"I.R.S. to Ease Penalties for Some Offshore Tax Evaders" by Lynnley Browning, publishedby The New York Times , who noted: " In another shift, the I.R.S. will generally not prosecute taxpayers who come forward voluntarily, provided they are not drug dealers, arms merchants or others with ill-gotten gains. And it will not assess a 35 percent penalty on money secretly transferred to foreign trusts — a common method of tax evasion. The goal, Douglas Shulman, the I.R.S. commissioner, said during a briefing 'is to get taxpayers who have been hiding assets offshore back into the system.'" * * *
- "IRS launches crackdown on offshore tax evasion" (03/26/09) by Corbett Daley, published by Reuters, who noted: "IRS memos sent to agency examination staff said offshore tax cases should 'receive priority treatment.' 'Offshore cases sent to the field are work of the highest priority," said one document, which was made public by the IRS. "Examiners should utilize the full range of information gathering tools in properly developing offshore issues with special emphasis on detecting unreported income. This includes interviewing taxpayers, making third-party contacts and timely issuing summonses to taxpayers and third parties." * * *
- "IRS Cuts Penalties to Lure Tax Evaders" (03/27/09) by Evan Perez & Tom Herman, published by The Wall Street Journal, who noted: "A key part of the program, IRS officials said, is 'developing intelligence' on bankers, lawyers, accountants and others who help the rich hide assets from tax authorities. This raises the likelihood that the IRS and the Justice Department could take aim at major financial firms, as they have against UBS AG, the Swiss bank that admitted in a settlement last month that some of its bankers had helped U.S. clients evade taxes." * * *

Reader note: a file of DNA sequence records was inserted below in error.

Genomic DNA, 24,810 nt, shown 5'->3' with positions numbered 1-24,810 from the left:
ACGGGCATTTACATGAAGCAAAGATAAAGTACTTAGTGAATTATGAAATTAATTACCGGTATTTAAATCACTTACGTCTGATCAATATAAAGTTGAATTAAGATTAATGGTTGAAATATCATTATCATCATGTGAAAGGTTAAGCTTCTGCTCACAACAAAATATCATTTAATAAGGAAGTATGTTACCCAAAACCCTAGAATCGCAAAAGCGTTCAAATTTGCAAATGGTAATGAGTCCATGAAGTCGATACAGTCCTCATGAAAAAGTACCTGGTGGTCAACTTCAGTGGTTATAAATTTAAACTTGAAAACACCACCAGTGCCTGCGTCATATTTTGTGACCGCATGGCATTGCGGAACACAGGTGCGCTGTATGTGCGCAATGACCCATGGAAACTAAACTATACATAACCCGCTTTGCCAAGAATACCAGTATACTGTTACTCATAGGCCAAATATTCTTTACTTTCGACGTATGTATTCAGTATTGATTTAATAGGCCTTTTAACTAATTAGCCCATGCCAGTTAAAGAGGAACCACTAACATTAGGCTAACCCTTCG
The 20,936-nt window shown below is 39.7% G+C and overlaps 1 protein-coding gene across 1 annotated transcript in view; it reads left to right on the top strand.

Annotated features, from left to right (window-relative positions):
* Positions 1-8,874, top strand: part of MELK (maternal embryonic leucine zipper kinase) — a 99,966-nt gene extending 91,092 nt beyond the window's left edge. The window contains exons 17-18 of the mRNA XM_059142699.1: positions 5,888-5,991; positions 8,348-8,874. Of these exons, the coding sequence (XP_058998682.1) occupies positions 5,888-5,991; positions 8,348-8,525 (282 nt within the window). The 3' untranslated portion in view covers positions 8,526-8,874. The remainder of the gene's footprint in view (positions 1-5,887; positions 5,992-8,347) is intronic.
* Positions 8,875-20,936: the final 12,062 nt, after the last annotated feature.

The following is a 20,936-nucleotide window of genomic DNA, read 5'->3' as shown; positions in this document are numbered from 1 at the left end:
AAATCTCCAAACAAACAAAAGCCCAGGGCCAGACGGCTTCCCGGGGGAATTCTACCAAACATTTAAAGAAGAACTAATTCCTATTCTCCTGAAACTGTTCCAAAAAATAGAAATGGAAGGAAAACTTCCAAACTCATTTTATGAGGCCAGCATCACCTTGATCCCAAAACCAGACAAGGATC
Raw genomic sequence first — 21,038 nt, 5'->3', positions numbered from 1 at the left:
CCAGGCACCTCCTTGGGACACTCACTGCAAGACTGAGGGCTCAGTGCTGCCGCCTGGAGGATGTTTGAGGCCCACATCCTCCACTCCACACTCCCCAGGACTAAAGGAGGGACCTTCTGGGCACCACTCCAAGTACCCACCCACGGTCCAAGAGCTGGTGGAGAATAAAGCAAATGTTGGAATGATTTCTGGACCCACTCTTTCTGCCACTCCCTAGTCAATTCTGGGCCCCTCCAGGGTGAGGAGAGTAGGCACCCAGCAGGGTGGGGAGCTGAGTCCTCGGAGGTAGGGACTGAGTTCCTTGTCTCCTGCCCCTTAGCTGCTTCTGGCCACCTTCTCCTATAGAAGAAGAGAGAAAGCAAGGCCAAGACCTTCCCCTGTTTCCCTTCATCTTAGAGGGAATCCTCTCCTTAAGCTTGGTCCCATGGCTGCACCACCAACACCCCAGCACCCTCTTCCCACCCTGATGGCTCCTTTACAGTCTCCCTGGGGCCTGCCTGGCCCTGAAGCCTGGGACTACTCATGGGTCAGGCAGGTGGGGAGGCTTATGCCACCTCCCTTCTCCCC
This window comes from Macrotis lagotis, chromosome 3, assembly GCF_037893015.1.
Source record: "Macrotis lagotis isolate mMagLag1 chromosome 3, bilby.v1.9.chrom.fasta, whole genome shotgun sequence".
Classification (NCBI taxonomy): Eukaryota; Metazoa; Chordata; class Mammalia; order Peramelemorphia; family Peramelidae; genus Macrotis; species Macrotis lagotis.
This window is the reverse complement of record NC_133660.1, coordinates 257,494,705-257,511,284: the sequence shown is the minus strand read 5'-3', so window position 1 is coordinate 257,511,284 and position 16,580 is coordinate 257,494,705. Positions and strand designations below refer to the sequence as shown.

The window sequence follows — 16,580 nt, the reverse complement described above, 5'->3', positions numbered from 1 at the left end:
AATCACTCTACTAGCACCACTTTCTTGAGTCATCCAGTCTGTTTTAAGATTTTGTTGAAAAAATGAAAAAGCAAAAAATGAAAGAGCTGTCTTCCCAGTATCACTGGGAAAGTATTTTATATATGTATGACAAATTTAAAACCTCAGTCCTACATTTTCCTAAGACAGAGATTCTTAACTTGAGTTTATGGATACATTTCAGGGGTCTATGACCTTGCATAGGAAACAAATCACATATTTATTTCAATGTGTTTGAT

The IRS has made various tax amnesty offers as recently as 2005 and 2003 to enforce these rules. But the political and economic climates have chilled sufficiently to steel the IRS' intentions towards non-reporting citizens.
For those U.S. citizens who have continued to ignore the legal requirements of reporting and paying income tax, the "amnesty" program may be viewed as harsh, but it may be their last chance before criminal prosecution.
This program and the alternative enforcement routes are now supported politically by the new federal law. And it is consistent with prior initiatives by the IRS. See: Abusive Offshore Tax Avoidance Schemes -- An Abusive Scheme Toolkit for External Stakeholders, updated in April, 2009.
Offshore accounts and trusts have been utilized by some Pennsylvanians to avoid both federal and state income tax, as evidenced by a prosecution in Pennsylvania announced recently by the IRS on its website in a posting entitled "Pennsylvania Father and Sons Sentenced in Tax Fraud Scheme."